Breaking Down the Carbohydrate: Good Carbs, Bad Carbs and Everything in Between [Infographic]

Wednesday, November 12, 2014 10:55 AM comments (0)

Don't just cut carbs! They are the primary source of energy for the human body, which means you can't do without them! When it comes to healthy diet that includes carbs, it's important to think in terms of quality over quantity.

The experts at NorthShore University HealthSystem break down the carbohydrate--the good, the bad and the necessary--in our latest infographic. Click on the image below to view our full infographic on the importance of the carbohydrate in your diet.

carb infographic

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Fresh Recipe: Hearty Pumpkin Soup

Friday, October 31, 2014 9:00 AM comments (0)

pumpkin soupPumpkins aren’t just for decoration. They can and should be eaten too! Pumpkins are high in fiber and vitamin A, which can protect your vision, and full of flavor but still low in calories. So, when you head to the store or patch to grab one or two to meet your Halloween needs, don’t forget to snatch up one more for a healthy, tummy-warming fall recipe. 

Nothing says, "It's autumn!" quite like a warm, hearty bowl of soup. Katrina Herrejon, Registered Dietitian and Certified Diabetes Educator, Adult Endocrinology Group, shares her favorite recipe for pumpkin soup:

Recipe makes 4 servings
Serving size 1 cup

Ingredients:

  • 1 small pumpkin (pick a pumpkin that will yield 3 cups or 15 oz. of baked pumpkin “flesh”)*
  • 1 tablespoon canola oil
  • 1 large onion (9.4 oz.)
  • 1 medium red pepper (4.8 oz.)
  • 1 large carrot (4.8 oz.)
  • 4 cups vegetable broth (32 oz.)
  • 1/3 cup natural honey peanut butter
  • Salt and pepper to taste 
  • Roasted pumpkin seeds (optional)

Instructions:

  1. Preheat oven to 350 degrees.
  2. Remove the stem of the pumpkin, cut in half and remove the pulp and seeds.  
  3. Cut pumpkin into uniform pieces and bake for approximately 1 hour or until fork tender.
  4. When cool enough to handle, remove the skin from the pumpkin “flesh.” Set aside approximately 3 cups.
  5. Heat the oil in a large pot and cook the onion, pepper and carrot for about 5 minutes. 
  6. Add the pumpkin and broth to the pot and simmer for 5 more minutes.
  7. Puree the soup using an immersion blender.
  8. Add the peanut butter to the soup and stir until well incorporated.
  9. Add salt and pepper to taste.
  10. Garnish with roasted pumpkin seeds, if desired, and serve warm. 

*Store bought 100% pumpkin puree can be substituted if fresh pumpkin is unavailable.  If using pre-made pumpkin puree skip to step five on the instructions.

Nutrition Information (per serving): 
Calories: 266
Fat: 13g
Carbohydrate: 30g
Fiber: 7g
Protein: 7g

Do you have a healthy, yet delicious pumpkin recipe you traditionally make this time of year? 

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Fresh Recipe: Millet with Sage, Cranberries and Pecans

Friday, July 25, 2014 4:09 PM comments (0)

sageWhat’s growing in your herb garden this summer? Healthy, flavorful sage isn’t just for seasoning meats, though it has that reputation. The subtle flavor and distinctive scent can elevate healthy, vegetarian-friendly recipes too.  If sage is a standout among your summer crops, we have the perfect recipe for potlucks, barbeques and quick-fix dinners. 

Katrina Herrejon, Registered Dietician and Certified Diabetes Educator, Adult Endocrinology Group, puts sage front and center in a recipe that’s perfect for summer and beyond: 

Serving Size 1 cup (c)
Recipe makes 5 servings

Ingredients: 
2.5c low sodium vegetable stock
1c dry millet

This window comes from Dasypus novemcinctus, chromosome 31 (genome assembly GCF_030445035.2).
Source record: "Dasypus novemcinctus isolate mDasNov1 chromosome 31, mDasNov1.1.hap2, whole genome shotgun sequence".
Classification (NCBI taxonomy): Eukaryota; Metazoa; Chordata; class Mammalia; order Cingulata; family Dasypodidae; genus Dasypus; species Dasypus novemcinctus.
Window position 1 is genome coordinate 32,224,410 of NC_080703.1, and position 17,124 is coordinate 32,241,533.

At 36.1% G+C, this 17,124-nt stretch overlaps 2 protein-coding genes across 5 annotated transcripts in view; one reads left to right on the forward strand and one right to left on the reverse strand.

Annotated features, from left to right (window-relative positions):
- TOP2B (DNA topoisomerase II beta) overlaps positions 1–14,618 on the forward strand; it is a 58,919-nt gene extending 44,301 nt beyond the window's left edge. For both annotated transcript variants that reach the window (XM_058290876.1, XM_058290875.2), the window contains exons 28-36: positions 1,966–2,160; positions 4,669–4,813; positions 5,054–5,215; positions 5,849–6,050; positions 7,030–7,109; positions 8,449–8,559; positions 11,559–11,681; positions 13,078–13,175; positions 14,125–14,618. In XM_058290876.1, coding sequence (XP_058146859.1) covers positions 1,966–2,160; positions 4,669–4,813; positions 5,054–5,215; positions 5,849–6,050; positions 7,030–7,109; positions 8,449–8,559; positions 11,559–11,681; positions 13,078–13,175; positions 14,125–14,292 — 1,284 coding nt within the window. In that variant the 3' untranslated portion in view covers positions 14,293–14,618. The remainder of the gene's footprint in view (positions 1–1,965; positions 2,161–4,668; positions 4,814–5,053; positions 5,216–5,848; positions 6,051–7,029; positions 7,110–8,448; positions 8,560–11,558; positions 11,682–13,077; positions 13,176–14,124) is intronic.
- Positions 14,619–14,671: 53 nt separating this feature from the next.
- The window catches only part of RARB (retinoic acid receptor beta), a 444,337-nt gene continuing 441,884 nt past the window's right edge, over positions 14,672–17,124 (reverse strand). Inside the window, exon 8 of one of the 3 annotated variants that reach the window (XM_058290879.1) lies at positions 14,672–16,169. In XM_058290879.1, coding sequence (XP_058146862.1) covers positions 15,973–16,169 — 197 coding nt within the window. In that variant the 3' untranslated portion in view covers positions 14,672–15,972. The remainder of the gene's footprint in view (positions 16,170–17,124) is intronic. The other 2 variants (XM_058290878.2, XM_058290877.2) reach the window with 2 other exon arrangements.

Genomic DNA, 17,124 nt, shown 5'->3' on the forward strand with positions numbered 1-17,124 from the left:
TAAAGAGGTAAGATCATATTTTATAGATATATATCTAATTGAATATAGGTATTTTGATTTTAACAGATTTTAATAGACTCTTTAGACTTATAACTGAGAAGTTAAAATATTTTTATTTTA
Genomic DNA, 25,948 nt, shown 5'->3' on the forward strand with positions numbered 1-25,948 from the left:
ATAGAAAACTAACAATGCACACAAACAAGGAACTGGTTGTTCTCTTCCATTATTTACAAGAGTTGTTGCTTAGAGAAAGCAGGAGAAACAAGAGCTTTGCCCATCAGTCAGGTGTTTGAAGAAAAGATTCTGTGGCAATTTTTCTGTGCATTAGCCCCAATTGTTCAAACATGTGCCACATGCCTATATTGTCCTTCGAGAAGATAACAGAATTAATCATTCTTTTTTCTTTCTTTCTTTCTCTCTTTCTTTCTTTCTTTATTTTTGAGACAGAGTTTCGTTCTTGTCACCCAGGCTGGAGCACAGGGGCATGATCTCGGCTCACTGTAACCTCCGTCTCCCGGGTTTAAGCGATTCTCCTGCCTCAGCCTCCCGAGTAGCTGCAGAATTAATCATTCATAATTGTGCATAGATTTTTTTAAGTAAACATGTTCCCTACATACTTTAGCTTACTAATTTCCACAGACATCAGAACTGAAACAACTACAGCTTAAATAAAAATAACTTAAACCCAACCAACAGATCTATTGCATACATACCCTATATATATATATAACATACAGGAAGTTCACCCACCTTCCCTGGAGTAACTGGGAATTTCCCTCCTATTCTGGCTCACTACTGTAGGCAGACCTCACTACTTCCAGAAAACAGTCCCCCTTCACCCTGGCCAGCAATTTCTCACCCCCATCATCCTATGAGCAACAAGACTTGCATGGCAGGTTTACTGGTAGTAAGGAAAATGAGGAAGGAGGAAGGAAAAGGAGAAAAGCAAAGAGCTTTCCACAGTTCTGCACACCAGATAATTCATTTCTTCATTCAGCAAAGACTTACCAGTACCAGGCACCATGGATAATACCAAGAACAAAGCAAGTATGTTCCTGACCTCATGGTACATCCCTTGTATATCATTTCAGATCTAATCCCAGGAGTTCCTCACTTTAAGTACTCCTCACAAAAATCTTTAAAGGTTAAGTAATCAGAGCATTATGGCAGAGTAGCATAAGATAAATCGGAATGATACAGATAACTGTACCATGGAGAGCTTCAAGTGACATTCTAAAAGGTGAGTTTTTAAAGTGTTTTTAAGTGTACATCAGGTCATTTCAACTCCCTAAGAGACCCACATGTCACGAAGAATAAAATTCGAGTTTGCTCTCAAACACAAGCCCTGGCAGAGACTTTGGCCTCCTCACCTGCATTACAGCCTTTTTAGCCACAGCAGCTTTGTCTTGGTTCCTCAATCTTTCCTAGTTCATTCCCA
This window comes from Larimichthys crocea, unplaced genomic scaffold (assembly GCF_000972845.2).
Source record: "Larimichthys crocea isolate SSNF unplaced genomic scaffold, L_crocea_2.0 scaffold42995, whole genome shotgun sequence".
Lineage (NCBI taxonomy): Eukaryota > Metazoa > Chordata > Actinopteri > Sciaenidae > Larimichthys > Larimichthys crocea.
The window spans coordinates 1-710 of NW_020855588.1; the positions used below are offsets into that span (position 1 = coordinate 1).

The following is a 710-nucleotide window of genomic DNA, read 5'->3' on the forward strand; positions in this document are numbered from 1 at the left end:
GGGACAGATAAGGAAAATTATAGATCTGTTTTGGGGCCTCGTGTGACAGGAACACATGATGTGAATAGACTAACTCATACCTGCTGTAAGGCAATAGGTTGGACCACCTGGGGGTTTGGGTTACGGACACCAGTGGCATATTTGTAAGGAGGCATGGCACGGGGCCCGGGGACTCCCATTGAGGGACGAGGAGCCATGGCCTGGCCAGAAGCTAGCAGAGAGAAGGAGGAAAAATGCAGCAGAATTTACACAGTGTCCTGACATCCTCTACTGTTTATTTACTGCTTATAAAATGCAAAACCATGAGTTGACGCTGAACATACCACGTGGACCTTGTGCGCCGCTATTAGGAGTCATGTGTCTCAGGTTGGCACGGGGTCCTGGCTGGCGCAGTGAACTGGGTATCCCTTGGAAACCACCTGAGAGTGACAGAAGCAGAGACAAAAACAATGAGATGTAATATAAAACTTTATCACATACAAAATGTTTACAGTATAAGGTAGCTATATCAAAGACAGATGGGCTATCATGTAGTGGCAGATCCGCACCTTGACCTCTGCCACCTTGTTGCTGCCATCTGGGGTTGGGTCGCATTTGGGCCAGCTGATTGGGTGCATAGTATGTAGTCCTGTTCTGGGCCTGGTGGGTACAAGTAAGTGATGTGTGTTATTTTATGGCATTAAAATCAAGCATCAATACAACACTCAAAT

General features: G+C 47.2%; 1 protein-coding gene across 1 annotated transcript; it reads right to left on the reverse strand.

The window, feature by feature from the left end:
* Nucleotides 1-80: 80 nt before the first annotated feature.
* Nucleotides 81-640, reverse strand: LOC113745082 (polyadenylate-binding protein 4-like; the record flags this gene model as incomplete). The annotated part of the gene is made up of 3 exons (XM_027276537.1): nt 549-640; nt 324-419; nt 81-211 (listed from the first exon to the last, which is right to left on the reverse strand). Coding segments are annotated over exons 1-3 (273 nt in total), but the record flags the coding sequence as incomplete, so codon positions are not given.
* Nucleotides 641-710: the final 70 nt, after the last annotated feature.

1 tsp canola oil
1/2of an onion (5oz)
1/2c dried cranberries (2oz)
1/4c cranberry juice
1/8c fresh sage finely chopped  (0.1oz)
1/2c pecans roasted and chopped (1.5oz)
Salt and pepper to taste

Directions:

  • Bring vegetable stock to a boil in medium pot.
  • Add the millet to the stock; cover and reduce heat.
  • Simmer millet at medium-low heat until all the stock is absorbed (about 20 minutes).
  • Use a fork to fluff the millet and then transfer to a large bowl.
  • While the millet is cooking, heat canola oil in a small skillet.
  • Add onion to the oil; sauté until golden, and remove from heat.
  • Pour cranberry juice in a microwave safe cup and add the cranberries.
  • Microwave cranberries for 30 seconds and then let them sit so that they absorb the juice. 
  • Fold the cooked onion, the cranberries, the pecans, and the sage into the cooked millet.
  • Add salt and pepper to taste.
  • Serve while warm.

Nutrition Information (per serving):
Calories: 338
Total Fat: 12
Total Carbohydrate: 51
Fiber: 10
Protein: 7

What's your favorite way to use sage?

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Get Moving! Work-Friendly Activities and Exercises [Infographic]

Wednesday, May 28, 2014 3:45 PM comments (0)

We weren’t made to sit around all day; yet, research shows that the average American spends roughly 13 hours sitting each day. For some, their desk job might deserve part of the blame. Don’t let your job impact your health. Prolonged sitting can increase your risk of obesity, heart disease, diabetes and more.  

The experts at NorthShore University HealthSystem have put together an infographic that is full of simple, fun ways to get up and move throughout the day, even while at work. Stop sitting and get moving! Click on the image below to view our full infographic and discover easy ways to get some extra exercise at work.

Get moving infographic

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Healthy Recipes for a Happy Cinco de Mayo

Monday, May 05, 2014 9:27 AM comments (0)

Cinco de Mayo is a time to get together with friends and family to celebrate Mexican culture and, of course, food.  This year, try one or all of these delicious vegetarian recipes and keep your Cinco de Mayo happy and healthy. 

Katrina Herrejon, RD, Certified Diabetes Educator, Adult Endocrinology Group at NorthShore, shares three of her favorite Cinco de Mayo recipes: 

gazpacho“Mexican-Style” Gazpacho
Traditional Spanish gazpacho is a tomato-based vegetable soup that is served cold.  This “Mexican-style” gazpacho is also served cold (or at room temperature), but it’s more like a fruit and vegetable salad.  If you have never had this type of gazpacho before, you may be surprised how well the sweet, salty, tart and spicy aspects enhance the natural flavors of the fruit and vegetables.